The improvements in work capacity that have been reported with HIT are a result of three key adaptations. The first key adaptation is an increase in the enzymes associated with the production of ATP through anaerobic glycolysis and the ATP-CP energy system. This allows for an increase in the utilization and oxidation (generating energy through oxygen based metabolism) of carbohydrate as a fuel source. high intensity interval training increases the use of the oxidative energy pathways and decreases the amount of lactate that is spilled into the blood at a specific workload. This is a result of carbohydrate continuing through the Kreb’s cycle to further generate ATP. The ability to utilize more carbohydrate is a result of increasing the number of muscle fibers that are recruited to do work and thus increasing work capacity. As a result, higher levels of lactate are produced at the end of a maximal effort, which indicates an increased anaerobic capacity. Secondly, the accumulation of high lactate levels stimulates an increased development of bicarbonate, hCo3-. As was discussed previously, hCo3- is used to soak up h+ that are produced during the breakdown of carbohydrate through non-oxidative energy production. As a result of increased HCO3- levels, an increased number of h+ can be removed. This allows for a greater number of muscle crossbridges to continuously be formed and more forceful muscle contractions to be sustained, resulting in improved performance. Lastly, there is a significant decrease in the core body temperature that is reached following hiT. As a result, the body is not accumulating heat and impairing muscle function. This creates a higher sustainable work output.
The development of neuromuscular patterns has also been suggested to be one of the benefits of HIT. These type of training activities facilitate adaptations in the neuromuscular patterns recruited during race pace activity. As was mentioned earlier, the brain has a region known as the motor cortex. Within this region of the brain, muscular patterns and the number of motor units required to perform them are stored. During competition, these patterns are called upon to facilitate performance. Those muscular patterns that have been utilized the most predominate during this time of physical stress.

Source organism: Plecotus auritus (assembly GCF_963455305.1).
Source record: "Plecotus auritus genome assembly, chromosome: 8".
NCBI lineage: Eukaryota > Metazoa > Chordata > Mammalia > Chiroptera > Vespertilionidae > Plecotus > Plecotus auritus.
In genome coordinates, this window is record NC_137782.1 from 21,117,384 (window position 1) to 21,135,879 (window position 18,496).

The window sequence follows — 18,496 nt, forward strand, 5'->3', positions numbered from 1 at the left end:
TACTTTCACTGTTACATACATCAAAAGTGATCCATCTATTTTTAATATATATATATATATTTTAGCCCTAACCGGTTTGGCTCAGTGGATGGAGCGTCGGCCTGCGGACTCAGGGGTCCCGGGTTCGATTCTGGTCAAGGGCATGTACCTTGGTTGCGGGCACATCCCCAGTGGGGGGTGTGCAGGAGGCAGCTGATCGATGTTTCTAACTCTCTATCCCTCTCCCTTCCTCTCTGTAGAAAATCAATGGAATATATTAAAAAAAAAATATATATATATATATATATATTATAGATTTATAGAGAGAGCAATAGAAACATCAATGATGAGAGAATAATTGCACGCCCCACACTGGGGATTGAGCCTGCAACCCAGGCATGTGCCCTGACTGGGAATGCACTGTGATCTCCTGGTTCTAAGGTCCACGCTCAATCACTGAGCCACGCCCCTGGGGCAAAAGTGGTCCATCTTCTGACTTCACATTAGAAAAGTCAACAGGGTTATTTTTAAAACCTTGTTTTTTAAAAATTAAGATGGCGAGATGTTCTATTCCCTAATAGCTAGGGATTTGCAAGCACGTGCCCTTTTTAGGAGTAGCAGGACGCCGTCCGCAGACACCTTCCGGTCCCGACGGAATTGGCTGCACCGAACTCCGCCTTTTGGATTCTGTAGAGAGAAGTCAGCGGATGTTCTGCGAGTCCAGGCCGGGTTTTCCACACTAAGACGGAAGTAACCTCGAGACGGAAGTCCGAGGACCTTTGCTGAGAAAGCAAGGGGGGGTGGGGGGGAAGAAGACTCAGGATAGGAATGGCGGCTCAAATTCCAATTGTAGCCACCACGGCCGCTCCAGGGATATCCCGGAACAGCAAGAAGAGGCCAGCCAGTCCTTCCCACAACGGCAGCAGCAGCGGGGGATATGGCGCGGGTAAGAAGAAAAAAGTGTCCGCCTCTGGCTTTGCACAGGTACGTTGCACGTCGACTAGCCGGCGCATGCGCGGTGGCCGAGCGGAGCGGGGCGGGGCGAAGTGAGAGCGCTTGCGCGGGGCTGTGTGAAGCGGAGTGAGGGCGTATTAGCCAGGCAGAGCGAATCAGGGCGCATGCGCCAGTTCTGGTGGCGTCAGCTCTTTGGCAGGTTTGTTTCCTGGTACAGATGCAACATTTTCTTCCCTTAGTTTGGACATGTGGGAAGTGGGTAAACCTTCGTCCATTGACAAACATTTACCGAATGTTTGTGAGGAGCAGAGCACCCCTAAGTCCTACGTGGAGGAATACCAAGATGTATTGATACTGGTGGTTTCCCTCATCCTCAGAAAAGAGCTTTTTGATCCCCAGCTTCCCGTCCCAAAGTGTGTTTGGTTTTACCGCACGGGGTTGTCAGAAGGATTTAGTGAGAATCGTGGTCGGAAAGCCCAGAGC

Another means of improving performance through adaptations in the skeletal muscle is through resistance training. There are three key goals with this type of training. The first is to improve muscular strength as defined by the maximum force that can be generated by a muscle or group of muscles. A second goal is to improve muscular power, which is the explosive aspect of strength, by incorporating a specific movement at a given speed. The third goal of resistance training for endurance athletes is to improve muscular endurance. This is defined as the ability to sustain repeated muscular contractions at a fixed workload for an extended period of time. Increasing the amount of force that can be produced at a given speed and improving the ability to sustain that force over a distance produces an improvement in performance as a result of lessening fatigue.
Adaptations in the cardiopulmonary system are a direct result of the skeletal muscles adjusting to the work they are performing. This in turn stimulates the heart and lungs to adapt. The effects of training on the cardiorespiratory system have traditionally been defined by VO2max and the concept of cardiac output. VO2max is the maximal amount of oxygen that the body can consume. it is defined as cardiac output X a-v O2 difference. Cardiac output can be defined as heart rate X stroke volume, where heart rate (HR) refers to the frequency with which the heart contracts and stroke volume is the volume of blood that is ejected from the heart with each contraction. The a-v O2 difference is the average difference between the oxygen content of the arterial and mixed venous blood (figure 4.4).